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Superheroes In Spandex: Jill Lepore’s Cultural Critique Meets Marvel Writer’s Rebuttal

AForceLarge-674x1024Did Marvel get it right with A-Force, its latest contribution to the world of female superheroes? Not if you ask Jill Lepore, Harvard University history professor and author of last year’s well-reviewed The Secret History of Wonder Woman. In a recent op-ed for The New Yorker, Lepore called the Avenger-type squad “porn stars.”

“Maybe it’s not possible to create reasonable female comic-book superheroes, since their origins are so tangled up with magazines for men,” writes Lepore, who won a 2006 Anisfield-Wolf prize for New York Burning. “True, they’re not much more ridiculous than male superheroes. But they’re all ridiculous in the same way.”

G. Willow Wilson, one of the creators of A-Force, responded on her Tumblr: “I imagine Dr. Lepore and I want the same thing: better, more nuanced portrayals of women in pop culture. What I don’t understand is why someone in her position would, from her perch a thousand feet up in the ivory tower, take pot shots at those of us who are in the trenches, doing exactly that.”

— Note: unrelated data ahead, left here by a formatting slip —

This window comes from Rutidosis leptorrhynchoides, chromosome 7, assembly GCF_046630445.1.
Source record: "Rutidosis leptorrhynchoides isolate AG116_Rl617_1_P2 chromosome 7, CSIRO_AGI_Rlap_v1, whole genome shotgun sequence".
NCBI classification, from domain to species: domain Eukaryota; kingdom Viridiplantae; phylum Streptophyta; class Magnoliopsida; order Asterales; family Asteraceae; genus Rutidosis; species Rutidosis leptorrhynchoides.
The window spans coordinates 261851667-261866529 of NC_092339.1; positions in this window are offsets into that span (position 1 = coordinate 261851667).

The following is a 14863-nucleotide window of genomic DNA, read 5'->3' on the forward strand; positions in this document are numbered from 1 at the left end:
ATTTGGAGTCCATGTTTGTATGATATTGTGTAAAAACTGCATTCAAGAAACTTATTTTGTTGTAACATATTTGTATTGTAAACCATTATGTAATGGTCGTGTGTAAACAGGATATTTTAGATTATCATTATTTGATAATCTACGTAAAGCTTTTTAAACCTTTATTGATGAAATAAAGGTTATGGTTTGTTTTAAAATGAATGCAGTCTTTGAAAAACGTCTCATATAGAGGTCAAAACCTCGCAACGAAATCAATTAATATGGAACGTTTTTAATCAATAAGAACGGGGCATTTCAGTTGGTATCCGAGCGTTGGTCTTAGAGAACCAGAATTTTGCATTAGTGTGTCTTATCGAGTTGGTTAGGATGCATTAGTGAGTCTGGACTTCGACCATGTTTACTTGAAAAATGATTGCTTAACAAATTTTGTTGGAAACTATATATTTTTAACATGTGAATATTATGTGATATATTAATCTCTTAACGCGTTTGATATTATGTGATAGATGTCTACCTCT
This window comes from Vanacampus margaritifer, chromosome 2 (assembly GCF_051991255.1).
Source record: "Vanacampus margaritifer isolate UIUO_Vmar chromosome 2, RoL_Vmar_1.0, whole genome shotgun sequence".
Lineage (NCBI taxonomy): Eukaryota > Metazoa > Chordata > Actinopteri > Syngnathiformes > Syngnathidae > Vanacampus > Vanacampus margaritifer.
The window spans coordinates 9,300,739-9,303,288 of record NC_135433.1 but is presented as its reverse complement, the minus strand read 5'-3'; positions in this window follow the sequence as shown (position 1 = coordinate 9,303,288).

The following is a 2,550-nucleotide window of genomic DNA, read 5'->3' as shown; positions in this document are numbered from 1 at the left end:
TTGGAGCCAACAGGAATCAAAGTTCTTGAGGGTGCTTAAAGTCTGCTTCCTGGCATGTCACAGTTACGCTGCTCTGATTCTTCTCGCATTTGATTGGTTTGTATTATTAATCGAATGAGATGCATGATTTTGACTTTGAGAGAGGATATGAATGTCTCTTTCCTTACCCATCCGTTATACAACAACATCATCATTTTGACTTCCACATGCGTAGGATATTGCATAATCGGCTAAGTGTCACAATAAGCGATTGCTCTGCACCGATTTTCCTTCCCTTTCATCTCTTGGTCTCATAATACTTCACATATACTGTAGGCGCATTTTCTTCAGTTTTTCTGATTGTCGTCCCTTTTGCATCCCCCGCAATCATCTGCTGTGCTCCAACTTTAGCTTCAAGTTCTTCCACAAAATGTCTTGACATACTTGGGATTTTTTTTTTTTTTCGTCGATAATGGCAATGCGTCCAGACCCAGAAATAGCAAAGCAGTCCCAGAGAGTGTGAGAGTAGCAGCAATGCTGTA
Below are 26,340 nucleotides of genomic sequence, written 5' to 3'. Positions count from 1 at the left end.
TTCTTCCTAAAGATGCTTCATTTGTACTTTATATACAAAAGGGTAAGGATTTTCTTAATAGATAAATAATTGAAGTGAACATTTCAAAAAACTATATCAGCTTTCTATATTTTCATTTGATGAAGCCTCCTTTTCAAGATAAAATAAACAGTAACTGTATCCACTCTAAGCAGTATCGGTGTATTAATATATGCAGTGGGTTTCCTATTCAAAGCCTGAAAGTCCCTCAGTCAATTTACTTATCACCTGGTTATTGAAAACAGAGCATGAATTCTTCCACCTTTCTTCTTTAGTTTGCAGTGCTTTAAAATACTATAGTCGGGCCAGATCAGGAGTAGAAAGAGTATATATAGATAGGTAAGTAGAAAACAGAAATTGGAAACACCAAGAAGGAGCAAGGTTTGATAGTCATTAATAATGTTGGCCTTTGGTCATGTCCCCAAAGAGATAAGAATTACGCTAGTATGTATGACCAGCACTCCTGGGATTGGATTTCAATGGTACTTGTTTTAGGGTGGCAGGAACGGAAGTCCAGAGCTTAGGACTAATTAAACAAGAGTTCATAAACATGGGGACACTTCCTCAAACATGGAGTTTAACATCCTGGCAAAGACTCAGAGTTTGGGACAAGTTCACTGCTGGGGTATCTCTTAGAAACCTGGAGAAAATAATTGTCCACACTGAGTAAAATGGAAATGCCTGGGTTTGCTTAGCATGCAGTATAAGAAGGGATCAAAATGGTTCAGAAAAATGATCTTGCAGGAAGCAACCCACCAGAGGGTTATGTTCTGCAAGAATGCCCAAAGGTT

Wilson is a writer for the best-selling comic Ms. Marvel, which features a Muslim teen with shape-shifting powers, and she objected to the porn-star characterization head-on: “None of them are in the sexually objectified contortions that have become standard issue in recent decades. They are, in other words, posed the way their male colleagues are typically posed. They are posed as heroes.”

Read Lepore’s original cultural criticism in full here and see Wilson’s entire rebuttal.

 

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